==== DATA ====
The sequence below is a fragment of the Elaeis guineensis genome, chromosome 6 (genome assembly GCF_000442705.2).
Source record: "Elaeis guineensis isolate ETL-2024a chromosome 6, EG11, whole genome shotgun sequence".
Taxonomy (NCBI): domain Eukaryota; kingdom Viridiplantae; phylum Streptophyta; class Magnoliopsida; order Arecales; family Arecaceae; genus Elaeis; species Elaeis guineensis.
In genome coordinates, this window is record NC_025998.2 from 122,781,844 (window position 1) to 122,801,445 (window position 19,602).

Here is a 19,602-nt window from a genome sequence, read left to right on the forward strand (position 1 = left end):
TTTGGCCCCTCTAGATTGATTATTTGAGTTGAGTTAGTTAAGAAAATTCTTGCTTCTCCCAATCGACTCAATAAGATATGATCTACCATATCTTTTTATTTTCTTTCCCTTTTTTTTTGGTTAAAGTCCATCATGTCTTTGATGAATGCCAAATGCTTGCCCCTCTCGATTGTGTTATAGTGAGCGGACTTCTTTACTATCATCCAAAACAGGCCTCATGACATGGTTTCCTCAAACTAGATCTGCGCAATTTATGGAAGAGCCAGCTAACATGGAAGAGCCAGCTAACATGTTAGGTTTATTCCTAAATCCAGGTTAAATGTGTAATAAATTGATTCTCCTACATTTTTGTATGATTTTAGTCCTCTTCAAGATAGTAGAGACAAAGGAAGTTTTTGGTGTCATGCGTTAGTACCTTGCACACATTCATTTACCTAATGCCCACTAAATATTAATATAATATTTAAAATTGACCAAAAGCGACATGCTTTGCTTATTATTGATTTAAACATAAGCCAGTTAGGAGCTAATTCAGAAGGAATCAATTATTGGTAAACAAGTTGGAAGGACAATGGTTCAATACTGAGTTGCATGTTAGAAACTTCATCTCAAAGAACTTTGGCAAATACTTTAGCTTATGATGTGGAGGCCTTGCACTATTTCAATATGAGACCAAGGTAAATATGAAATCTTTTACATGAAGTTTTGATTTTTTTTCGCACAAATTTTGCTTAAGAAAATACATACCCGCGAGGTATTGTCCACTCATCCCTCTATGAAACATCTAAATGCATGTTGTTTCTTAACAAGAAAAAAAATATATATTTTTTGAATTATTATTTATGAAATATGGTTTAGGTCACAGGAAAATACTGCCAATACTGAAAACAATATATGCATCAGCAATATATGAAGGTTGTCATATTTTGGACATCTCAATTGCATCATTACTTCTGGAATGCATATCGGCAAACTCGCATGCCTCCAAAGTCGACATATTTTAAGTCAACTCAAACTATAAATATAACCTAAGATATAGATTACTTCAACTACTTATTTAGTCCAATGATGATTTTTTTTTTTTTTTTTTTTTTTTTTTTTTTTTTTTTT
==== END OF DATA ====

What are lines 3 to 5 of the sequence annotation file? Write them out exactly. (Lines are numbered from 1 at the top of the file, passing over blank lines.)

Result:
Taxonomy (NCBI): domain Eukaryota; kingdom Viridiplantae; phylum Streptophyta; class Magnoliopsida; order Arecales; family Arecaceae; genus Elaeis; species Elaeis guineensis.
In genome coordinates, this window is record NC_025998.2 from 122,781,844 (window position 1) to 122,801,445 (window position 19,602).

Here is a 19,602-nt window from a genome sequence, read left to right on the forward strand (position 1 = left end):